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Mice have been used extensively in scientific research to better understand behavior change and habit formation in humans. Through various studies, scientists have been able to identify key neural circuits and mechanisms that are involved in these processes, which has helped inform our understanding of how to change behavior and form new habits. For example, studies in mice have shown that the brain's reward system plays a critical role in habit formation and that repeated behaviors can lead to changes in neural circuitry that make habits more automatic. Additionally, mice have been used to investigate the role of environmental factors, such as stress and social support, in behavior change and habit formation. Every year hundreds of millions of mice get fat and stressed, or fit and healthy to help us understand ourselves better.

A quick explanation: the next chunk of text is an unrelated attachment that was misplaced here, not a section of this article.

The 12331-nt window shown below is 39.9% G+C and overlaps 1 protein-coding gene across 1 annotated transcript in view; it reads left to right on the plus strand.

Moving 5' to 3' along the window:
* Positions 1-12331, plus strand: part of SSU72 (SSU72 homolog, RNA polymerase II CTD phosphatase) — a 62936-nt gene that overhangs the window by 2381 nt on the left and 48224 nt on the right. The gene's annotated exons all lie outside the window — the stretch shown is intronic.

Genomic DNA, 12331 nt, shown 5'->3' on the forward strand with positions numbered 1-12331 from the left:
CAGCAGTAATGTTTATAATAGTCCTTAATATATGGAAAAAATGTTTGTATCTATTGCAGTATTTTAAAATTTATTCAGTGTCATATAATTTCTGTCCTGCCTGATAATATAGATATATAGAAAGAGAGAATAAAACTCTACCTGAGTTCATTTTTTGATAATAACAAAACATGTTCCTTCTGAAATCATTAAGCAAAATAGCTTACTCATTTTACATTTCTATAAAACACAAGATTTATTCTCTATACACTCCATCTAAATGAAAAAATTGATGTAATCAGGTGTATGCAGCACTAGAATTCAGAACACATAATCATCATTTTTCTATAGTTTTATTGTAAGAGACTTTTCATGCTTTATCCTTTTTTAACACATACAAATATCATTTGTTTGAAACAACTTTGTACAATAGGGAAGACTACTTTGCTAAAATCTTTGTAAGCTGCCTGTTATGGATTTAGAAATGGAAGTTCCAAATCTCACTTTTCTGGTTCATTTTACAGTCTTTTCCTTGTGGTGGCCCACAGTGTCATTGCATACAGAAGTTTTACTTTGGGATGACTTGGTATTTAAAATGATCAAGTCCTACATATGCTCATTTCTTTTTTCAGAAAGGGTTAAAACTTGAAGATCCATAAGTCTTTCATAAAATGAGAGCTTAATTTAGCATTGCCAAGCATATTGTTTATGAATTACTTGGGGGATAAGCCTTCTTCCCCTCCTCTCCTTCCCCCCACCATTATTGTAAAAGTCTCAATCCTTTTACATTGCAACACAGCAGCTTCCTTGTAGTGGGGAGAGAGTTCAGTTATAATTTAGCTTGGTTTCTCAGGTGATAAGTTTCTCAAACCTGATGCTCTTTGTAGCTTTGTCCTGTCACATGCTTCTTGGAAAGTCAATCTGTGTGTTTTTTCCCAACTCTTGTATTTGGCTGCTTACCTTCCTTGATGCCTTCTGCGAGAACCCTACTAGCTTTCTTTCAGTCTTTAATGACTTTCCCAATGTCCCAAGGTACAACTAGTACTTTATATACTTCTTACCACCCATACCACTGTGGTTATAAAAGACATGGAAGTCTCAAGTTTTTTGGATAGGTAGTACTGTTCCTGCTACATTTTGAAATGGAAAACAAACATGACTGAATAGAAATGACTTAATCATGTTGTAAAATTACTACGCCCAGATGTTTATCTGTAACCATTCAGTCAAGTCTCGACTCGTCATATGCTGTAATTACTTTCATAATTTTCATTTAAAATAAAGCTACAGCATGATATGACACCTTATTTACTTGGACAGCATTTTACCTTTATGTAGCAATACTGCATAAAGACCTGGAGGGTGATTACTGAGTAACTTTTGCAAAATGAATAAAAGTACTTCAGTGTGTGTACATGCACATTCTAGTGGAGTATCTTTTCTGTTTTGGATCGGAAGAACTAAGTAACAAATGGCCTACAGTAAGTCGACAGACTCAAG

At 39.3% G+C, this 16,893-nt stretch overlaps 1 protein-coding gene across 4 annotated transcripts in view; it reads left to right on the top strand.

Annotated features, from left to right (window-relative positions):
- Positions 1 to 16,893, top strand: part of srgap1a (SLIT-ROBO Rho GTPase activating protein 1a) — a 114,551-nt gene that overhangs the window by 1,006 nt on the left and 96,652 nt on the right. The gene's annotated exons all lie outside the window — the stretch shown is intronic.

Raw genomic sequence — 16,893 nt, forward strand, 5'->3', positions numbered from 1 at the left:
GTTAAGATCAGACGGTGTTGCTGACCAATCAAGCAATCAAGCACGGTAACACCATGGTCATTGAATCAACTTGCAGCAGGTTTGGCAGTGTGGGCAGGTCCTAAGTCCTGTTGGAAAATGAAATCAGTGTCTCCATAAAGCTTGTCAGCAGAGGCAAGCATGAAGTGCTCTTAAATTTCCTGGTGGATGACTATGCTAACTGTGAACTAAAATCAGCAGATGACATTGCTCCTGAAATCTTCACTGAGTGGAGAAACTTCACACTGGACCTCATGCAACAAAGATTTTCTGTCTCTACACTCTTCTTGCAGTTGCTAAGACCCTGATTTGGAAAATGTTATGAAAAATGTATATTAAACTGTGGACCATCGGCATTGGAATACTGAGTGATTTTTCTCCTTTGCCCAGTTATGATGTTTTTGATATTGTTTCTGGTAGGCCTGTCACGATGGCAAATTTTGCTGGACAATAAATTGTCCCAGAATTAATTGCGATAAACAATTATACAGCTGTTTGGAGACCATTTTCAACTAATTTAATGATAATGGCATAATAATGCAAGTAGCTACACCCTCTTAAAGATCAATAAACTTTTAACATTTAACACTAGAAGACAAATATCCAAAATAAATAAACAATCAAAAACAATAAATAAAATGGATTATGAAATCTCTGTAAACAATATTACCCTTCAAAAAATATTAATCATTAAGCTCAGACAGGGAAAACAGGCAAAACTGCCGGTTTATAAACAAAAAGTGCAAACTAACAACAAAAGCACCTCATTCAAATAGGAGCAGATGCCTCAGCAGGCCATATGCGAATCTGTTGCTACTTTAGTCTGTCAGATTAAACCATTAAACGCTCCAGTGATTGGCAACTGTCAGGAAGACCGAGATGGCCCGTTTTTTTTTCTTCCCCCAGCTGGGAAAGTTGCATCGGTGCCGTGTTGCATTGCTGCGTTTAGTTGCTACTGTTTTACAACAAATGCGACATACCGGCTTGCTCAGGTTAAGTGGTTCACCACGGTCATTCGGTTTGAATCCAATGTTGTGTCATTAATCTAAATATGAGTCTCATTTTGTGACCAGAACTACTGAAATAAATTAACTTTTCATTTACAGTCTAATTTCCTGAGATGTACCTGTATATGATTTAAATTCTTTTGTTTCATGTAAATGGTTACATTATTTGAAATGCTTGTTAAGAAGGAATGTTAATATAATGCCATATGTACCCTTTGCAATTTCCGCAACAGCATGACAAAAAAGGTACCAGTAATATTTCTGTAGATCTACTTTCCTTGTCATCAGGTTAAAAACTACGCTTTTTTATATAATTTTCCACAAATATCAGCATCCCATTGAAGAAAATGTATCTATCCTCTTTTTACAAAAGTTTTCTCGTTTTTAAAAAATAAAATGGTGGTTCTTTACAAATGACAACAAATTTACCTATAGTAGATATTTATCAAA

I share my living space with a pair of pet mice who love running on spinning wheels, but I noticed they gain weight when the wheel malfunctions, just like me without exercise. In an attempt to combat my lack of motivation to exercise, I decided to enlist the mice as my coaches. I designed a spinning wheel for them with embedded sensors, which send me a notification to run when the mice start running, and if I match the distance they run, they receive a treat. I switched our schedules to align with their nocturnal nature. This approach leverages the habit loop theory, where cues, actions, and rewards are essential to developing healthy habits. The cue in this scenario is the mice running, and their treats are the reward for my run. In turn, the amount they run controls my scrolling time on social media. Mice run for a total distance of ∼4 to 20 km per day and a total activity time of ∼3 to 7 hours a day. Matching their running distance is similar to preparing for a half-marathon. This is an ongoing project where I willingly give up control of my health to the mice to see how well it works. I will run a half-marathon to conclude the mice’s training on me.